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Developer backs out of plan to redevelop old GM stamping plant site

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Posted at 11:38 AM, Sep 27, 2019
and last updated 2019-09-27 16:38:48-04

INDIANAPOLIS — The developer behind a proposal to redevelop the site of a former GM stamping plant on Indianapolis' southwest side has dropped the proposal and plans to pursue selling the property.

In an emailed statement, Ambrose Property Group's founder and CEO Aasif Bade said the company plans to focus its business on e-commerce and industrial real estate.

"We believe that a focused approach on one segment of real estate development is best for our investors, our clients, employees and the communities where we invest," Bade said in the statement. "As part of this decision, we plan to pursue the sale of our mixed-use and office projects, including Waterside."

Developers initially said the Waterside would be home to apartments, restaurants, retail and more on the 103-acre site.

"Waterside, located within an Opportunity Zone, is poised for success and ready for long-term and large-scale vertical development," Bade said. "Ambrose expects to see significant local and national interest in this opportunity."

Vop Osili, president of the Indianapolis City-County Council, issued the following statement:

I was disappointed to learn that the Waterside development will no longer move forward as planned. I want to thank Ambrose for their serious and intentional engagement with the surrounding community. Moving forward, it is my intention that our neighbors continue to be included in this process. The GM stamping plant site is a unique asset in the heart of our city that, if done right, can transform our downtown for a generation or more. I stand ready to work with Mayor Hogsett, our neighbors, and other stakeholders in next steps to develop the site.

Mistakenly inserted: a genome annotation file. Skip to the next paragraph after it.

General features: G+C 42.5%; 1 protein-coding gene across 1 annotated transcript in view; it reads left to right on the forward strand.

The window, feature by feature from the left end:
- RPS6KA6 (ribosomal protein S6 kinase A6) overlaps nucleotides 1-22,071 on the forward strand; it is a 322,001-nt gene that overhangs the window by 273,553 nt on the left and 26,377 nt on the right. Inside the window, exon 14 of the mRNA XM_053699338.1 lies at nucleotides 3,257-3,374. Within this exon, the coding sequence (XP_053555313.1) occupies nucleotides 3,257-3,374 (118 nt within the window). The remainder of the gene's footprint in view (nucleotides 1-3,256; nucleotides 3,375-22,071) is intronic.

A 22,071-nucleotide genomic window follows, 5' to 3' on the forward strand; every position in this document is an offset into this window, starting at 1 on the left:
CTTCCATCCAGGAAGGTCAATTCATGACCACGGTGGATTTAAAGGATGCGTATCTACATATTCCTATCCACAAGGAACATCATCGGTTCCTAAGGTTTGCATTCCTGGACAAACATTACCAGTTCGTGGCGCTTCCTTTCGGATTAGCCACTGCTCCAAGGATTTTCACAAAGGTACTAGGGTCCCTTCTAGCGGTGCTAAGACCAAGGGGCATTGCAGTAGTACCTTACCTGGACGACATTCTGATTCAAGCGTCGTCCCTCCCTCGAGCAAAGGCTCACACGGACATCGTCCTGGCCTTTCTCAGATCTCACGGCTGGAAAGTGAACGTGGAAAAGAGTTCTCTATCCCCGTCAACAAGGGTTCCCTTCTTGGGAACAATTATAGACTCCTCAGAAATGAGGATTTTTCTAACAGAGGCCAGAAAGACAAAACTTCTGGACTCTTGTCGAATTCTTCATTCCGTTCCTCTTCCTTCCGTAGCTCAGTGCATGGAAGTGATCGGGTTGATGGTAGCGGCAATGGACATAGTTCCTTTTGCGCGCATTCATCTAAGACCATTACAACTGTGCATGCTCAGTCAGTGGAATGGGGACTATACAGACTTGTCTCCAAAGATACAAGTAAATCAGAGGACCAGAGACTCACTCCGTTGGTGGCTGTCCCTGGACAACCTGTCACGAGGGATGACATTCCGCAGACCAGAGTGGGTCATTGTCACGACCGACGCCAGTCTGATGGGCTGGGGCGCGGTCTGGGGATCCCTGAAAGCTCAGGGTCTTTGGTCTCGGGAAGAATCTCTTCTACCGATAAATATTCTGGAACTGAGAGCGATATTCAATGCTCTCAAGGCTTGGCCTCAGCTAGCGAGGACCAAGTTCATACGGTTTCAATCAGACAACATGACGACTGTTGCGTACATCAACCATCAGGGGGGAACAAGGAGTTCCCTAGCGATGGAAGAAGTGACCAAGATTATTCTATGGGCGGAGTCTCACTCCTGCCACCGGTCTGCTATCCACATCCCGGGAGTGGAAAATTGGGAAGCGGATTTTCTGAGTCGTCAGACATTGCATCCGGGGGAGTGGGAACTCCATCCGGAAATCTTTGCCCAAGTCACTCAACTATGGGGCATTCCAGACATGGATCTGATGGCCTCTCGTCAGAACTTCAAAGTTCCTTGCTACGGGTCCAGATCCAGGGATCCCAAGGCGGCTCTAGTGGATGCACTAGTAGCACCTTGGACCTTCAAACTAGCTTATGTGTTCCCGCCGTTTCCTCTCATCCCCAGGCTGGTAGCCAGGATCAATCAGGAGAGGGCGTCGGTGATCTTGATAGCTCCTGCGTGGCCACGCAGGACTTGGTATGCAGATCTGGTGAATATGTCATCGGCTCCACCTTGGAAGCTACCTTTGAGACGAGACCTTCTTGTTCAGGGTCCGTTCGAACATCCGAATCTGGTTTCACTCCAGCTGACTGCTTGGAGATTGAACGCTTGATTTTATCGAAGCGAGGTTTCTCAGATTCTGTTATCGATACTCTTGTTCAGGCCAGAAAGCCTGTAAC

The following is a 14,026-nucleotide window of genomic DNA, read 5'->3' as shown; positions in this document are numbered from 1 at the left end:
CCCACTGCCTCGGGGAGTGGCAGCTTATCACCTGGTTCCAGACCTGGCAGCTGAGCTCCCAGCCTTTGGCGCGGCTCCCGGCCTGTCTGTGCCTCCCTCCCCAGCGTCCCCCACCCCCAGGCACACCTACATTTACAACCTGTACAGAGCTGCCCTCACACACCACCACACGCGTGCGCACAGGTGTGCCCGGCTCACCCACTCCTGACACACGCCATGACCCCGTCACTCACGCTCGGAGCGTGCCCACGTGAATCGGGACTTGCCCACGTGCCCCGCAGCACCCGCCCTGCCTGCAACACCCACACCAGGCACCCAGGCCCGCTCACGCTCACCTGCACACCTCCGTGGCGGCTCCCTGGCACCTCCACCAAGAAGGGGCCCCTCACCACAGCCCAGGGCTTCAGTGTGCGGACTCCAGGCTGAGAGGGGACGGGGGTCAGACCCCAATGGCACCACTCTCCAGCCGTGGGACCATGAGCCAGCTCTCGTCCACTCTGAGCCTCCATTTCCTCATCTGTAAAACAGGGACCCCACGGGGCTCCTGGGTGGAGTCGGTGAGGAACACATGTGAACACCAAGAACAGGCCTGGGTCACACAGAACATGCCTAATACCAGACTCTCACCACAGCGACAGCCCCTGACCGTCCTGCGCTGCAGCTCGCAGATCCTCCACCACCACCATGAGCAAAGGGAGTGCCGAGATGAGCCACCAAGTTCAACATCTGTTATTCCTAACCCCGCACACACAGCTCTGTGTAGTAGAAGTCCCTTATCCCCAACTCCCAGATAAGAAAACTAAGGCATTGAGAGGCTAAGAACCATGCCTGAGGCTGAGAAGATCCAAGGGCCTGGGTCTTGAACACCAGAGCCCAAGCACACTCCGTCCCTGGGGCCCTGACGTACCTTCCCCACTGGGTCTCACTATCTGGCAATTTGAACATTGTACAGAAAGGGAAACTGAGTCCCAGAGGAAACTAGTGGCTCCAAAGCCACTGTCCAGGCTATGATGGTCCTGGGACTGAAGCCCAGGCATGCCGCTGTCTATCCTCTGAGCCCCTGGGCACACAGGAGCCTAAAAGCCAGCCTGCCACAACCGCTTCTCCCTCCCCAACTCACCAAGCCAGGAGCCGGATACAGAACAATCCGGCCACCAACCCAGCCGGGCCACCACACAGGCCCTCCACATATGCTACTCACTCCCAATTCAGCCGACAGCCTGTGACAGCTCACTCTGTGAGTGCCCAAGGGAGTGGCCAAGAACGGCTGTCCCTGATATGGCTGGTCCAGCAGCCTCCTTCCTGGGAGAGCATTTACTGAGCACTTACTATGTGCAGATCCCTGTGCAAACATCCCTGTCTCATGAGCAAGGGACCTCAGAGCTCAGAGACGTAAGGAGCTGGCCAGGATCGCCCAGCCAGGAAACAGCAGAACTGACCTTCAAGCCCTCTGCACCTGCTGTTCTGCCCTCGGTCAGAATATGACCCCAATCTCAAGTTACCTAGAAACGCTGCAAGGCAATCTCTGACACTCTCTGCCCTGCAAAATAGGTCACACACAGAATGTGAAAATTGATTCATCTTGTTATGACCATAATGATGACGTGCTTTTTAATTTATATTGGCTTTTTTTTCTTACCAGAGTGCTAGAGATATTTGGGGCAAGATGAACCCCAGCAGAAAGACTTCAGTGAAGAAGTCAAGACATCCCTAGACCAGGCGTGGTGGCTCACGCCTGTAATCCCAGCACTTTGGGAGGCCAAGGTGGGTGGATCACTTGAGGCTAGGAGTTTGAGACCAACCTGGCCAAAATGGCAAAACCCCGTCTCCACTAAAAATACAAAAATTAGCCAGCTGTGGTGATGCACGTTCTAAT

Thomas Cook, chief of staff for Indianapolis Mayor Joe Hogsett, released the following statement:

Today's announcement that Ambrose does not intend to move forward with their plans for the former GM stamping plant is disappointing, but does not dampen our optimism and commitment to this site and the surrounding neighborhoods. We intend to use all available tools to ensure that the future of this parcel will live up to the years of planning that has occurred and the ongoing White River Vision Plan.

State Rep. Justin Moed, D-Indianapolis, issued the following statement:

The CEO of Ambrose was unfortunately correct in his statement today. The former GM stamping plant site proved to be a bigger project than Ambrose was apparently ready for. They clearly weren't ready for the responsibility and opportunity they asked for when they bid for the project and now they've let a neighborhood and our city down. Ambrose shouldn't be rewarded a single dollar of profit for failing to deliver on its pledge to redevelop this site. The right thing to do would be to uphold their commitment to the neighborhood for a transformative development project and the best way to ensure this is to sell the land to the city for not a penny more than what they bought it for. That way a new, more responsible developer can be found.